John Wesley Dobbs
Dobbs, educated at Atlanta Baptist College (which later became Morehouse College), passed a civil service exam and became a railway mail clerk for the Post Office in 1903, a position he held for 32 years. Dobbs married Irene Ophelia Thompson in 1906, and they had six daughters, all of whom graduated from Spelman College and one of whom, Mattiwilda Dobbs, became a notable opera singer. Dobbs became a member of the Prince Hall Masons in 1911. In 1932, he was elected Grand Master of the Prince Hall Masons (a post he held for the rest of his life).
Believing that enfranchisement was the key to overcoming segregation, Dobbs started a voter registration drive in 1936 with a goal of registering 10,000 voters. That year, Dobbs founded the Atlanta Civic and Political League, and in 1946 along with A. T. Walden, he co-founded the Atlanta Negro Voters League. During the 1930s and 1940s, laws keeping blacks from voting were found to be unconstitutional. Between 1936 and 1946, 20,000 African-American voters were registered in Atlanta. With the power of the black vote behind him, Dobbs convinced Atlanta mayor William B. Hartsfield to integrate Atlanta's police force in 1948 and install gas lights along Auburn Avenue in 1949.
In 1948, Dobbs accompanied Ray Sprigle, a Pulitzer Prize-winning reporter for the Pittsburg Post-Gazette, when the reporter disguised himself as a black man and traveled in the South. The 21-part syndicated newspaper series entitled I Was a Negro in the South for 30 Days was later released as the book, In the Land of Jim Crow.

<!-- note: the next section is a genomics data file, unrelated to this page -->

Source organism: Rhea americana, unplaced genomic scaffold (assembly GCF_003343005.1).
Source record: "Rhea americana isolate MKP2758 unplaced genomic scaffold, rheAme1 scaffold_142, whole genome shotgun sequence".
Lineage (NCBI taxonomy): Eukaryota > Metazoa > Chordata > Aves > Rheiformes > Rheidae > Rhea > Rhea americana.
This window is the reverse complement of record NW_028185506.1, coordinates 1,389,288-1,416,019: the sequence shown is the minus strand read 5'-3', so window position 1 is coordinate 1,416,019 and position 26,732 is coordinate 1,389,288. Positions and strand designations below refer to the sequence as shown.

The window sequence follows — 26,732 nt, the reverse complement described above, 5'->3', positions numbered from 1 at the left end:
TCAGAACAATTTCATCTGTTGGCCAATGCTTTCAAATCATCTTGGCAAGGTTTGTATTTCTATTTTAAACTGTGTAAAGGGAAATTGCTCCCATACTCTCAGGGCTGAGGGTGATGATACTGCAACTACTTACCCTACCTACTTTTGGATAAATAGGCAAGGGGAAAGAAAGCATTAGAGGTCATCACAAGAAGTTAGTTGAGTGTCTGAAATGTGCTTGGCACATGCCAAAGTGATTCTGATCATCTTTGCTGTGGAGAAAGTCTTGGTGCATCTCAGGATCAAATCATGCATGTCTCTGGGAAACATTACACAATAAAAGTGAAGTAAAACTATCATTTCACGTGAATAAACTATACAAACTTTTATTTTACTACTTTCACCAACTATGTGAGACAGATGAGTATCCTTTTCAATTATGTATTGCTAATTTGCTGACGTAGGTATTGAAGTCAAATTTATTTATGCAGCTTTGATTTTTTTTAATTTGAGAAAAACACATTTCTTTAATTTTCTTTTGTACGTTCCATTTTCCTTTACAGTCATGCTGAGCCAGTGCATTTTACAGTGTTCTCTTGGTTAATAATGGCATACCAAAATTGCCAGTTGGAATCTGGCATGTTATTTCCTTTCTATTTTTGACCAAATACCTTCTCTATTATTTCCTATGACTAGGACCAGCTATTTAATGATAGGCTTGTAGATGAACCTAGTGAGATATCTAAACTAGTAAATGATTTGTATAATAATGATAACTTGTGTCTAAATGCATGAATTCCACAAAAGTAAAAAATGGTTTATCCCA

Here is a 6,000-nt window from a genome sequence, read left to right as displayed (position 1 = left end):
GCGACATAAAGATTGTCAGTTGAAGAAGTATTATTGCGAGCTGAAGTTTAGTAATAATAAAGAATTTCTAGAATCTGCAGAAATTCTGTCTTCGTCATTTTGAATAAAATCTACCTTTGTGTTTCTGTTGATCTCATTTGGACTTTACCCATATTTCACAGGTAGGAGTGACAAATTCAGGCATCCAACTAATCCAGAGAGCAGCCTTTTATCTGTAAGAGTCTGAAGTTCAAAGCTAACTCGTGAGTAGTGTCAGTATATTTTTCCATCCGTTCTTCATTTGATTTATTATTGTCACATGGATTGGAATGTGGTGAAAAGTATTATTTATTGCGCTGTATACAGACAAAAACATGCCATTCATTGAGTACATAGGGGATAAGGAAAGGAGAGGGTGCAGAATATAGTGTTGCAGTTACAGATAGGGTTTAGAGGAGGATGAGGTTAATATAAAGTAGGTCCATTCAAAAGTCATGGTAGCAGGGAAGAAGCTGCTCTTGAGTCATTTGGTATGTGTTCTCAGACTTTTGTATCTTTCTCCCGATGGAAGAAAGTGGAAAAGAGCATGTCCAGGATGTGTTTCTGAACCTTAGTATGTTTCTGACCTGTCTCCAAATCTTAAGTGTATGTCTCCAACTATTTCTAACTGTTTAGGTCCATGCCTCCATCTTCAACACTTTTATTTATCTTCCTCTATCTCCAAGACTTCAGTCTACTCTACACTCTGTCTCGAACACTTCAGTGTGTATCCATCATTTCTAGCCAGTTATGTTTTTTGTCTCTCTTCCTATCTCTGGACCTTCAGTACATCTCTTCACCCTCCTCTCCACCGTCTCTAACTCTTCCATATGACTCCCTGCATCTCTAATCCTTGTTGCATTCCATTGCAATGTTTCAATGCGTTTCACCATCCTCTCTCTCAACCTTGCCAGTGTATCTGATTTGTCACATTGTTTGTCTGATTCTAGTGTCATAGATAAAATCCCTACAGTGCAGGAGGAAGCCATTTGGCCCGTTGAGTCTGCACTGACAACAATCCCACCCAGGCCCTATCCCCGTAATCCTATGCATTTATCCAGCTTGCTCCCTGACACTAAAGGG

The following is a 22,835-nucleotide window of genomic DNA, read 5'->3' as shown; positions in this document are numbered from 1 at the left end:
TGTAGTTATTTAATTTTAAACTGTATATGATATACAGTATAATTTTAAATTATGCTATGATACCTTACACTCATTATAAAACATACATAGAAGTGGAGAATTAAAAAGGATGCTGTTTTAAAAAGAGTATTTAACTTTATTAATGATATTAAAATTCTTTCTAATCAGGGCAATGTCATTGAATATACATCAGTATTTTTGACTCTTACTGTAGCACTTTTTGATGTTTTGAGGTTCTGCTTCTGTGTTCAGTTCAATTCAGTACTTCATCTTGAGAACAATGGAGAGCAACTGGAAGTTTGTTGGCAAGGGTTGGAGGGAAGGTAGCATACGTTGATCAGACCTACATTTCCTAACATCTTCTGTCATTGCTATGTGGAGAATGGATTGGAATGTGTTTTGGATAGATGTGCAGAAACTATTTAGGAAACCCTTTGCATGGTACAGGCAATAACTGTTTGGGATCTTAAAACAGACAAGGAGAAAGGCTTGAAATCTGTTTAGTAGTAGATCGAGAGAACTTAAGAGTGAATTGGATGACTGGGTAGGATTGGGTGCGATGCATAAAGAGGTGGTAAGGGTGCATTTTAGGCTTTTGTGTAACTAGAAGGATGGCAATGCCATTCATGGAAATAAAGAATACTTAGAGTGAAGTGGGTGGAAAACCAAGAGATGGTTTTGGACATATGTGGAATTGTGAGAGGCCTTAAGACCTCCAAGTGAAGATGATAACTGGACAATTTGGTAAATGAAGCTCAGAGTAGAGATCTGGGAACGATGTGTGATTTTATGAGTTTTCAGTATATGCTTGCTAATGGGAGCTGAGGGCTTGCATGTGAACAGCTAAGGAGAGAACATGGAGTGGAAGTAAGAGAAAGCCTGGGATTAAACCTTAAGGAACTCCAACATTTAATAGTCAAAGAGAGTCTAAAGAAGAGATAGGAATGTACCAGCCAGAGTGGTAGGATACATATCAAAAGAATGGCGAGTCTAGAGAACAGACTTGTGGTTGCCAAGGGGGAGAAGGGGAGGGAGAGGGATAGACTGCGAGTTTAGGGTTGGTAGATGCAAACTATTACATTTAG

John Wesley Dobbs died on August 30, 1961, the same week the Atlanta city schools desegregated. His family home still stands at 540 John Wesley Dobbs Avenue (formerly Houston Street).
Houston Street was renamed in Dobbs's honor by Maynard Jackson in 1994. Jackson, the first African-American mayor of Atlanta, was Dobbs' grandson. A statue of Dobbs, erected in 1996, stands along Auburn Avenue.
- John Wesley Dobbs The New Georgia Encyclopedia.
- Pomerantz, Gary M., Where Peachtree Meets Sweet Auburn: The Saga of Two Families and the Making of Atlanta, Scribner (May 6, 1996).
- John Wesley Dobbs Sweet Auburn Avenue: Triumph of the Spirit.
- The Next Page: Going back to A Negro in the South by Bill Steigerwald for the Pittsburgh Post-Gazette, August 23, 2009. Retrieved September 14, 2009.
- Excerpt: Where Peachtree Meets Sweet Auburn
- John Wesley Dobbs: Using the Power of Freemasonry in the Struggle for Civil Rights
- Moore, David Aaron (2010-02-26). "For Black History Month: What's in a street name?". Atlanta Journal-Constitution. Retrieved 2010-02-26.